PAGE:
1. Attorneys needed to obtain an order for special appointment for a process server from the court to allow a private process server to serve the initial papers.  This was only allowed on selected matters, such as a case in which an individual leaving the country for six months within the next two weeks, since the sheriff would need at least 3-6 weeks to serve it.
  2. If the sheriff was unsuccessful in their attempts, then a private process server could attempt service.

The New Jersey Professional Process Servers Association lobbied for this change and was successful in its actions.  Law firms supported this option as the timeline for service was considerably reduced in addition to the fact that process servers were willing to attempt service at all hours, increasing the rate of service.  Process servers in New Jersey have highly benefited from this, as it cleared the way for the servers to handle a much larger caseload.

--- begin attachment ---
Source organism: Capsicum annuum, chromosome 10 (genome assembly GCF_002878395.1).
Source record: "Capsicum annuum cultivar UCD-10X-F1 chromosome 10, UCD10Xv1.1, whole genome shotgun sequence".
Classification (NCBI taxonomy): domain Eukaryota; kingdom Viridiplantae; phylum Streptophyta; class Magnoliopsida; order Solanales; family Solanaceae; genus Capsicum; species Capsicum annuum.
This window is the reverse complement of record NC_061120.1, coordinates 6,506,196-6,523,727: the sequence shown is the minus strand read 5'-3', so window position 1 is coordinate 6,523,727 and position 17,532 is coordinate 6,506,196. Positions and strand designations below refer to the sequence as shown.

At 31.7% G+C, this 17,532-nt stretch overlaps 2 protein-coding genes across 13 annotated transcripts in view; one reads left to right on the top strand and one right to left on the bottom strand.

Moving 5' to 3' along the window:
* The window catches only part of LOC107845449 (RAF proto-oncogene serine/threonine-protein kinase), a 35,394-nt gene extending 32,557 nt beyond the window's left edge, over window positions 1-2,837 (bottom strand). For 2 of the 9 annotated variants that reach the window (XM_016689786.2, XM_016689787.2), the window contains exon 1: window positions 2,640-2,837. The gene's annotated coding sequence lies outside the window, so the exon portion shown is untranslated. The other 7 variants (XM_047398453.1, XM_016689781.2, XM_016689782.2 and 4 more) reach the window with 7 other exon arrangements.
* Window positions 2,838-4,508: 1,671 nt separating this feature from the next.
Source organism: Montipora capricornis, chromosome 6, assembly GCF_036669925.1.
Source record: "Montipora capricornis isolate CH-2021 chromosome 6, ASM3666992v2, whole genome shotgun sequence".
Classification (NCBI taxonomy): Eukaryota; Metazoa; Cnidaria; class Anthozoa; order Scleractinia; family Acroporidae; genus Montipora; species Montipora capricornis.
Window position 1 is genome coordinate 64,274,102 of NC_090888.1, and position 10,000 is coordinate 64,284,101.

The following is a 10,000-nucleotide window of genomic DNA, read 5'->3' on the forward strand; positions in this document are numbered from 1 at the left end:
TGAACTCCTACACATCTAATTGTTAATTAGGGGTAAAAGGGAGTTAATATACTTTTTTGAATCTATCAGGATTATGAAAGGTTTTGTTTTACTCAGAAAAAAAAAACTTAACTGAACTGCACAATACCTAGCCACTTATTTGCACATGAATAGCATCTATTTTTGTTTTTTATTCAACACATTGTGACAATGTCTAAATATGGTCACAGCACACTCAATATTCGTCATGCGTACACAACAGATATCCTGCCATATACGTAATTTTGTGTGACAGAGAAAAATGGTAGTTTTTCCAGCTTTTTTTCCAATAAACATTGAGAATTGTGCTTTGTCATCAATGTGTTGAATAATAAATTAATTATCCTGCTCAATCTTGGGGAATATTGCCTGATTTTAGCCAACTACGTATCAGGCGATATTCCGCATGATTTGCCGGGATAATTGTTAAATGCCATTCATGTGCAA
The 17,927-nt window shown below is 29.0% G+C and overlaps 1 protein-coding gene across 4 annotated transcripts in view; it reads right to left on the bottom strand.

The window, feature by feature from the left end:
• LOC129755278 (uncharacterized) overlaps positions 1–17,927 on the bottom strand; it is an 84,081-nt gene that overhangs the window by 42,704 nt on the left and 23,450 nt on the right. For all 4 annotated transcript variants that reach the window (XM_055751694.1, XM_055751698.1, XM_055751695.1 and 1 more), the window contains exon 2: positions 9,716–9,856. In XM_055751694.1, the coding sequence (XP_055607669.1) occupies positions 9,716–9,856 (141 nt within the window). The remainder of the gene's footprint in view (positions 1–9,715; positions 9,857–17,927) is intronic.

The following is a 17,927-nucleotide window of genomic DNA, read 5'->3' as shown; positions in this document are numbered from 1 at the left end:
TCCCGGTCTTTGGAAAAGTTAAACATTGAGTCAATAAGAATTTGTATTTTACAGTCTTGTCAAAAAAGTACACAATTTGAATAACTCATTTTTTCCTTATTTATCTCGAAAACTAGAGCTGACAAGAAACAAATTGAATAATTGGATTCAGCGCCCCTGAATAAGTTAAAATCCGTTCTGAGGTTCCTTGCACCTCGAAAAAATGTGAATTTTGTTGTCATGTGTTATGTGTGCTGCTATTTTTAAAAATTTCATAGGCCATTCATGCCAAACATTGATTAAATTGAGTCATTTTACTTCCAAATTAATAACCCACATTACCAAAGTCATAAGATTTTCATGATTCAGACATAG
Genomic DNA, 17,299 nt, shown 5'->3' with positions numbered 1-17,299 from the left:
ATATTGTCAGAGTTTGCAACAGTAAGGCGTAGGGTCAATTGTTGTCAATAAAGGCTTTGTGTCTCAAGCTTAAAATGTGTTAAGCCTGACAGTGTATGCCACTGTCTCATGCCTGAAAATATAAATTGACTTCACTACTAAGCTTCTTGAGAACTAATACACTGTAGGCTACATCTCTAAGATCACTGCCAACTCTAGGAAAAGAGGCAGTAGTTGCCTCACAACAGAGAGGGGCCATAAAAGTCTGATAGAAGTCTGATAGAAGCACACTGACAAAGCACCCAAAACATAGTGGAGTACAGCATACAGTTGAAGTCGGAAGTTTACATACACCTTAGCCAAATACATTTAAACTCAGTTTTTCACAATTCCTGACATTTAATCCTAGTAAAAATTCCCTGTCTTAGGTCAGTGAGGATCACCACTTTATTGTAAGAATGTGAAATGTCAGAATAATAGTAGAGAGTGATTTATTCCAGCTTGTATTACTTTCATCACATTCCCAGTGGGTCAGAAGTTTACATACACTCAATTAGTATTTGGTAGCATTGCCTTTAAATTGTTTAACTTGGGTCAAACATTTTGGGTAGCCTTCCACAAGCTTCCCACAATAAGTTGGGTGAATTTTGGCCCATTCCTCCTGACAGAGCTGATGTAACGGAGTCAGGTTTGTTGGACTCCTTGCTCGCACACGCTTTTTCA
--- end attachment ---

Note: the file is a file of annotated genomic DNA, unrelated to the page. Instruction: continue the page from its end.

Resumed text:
The widespread standard use of email has also contributed to shortened service time. With almost instantaneous delivery of files email has gotten rid of the need for lawyers to wait until their documents are delivered by regular mail to process servers. Previously if there was an issue within a file it would need to be sent back to the lawyer to correct and then sent back to the process server, adding on several days to the total case time. Today the file is simply sent back to the client via email, adjustments are made and the file can still be sent out on the same day if necessary.

As the industry continues to expand and develop there is no doubt that there will be several other major changes within process service to look forward to.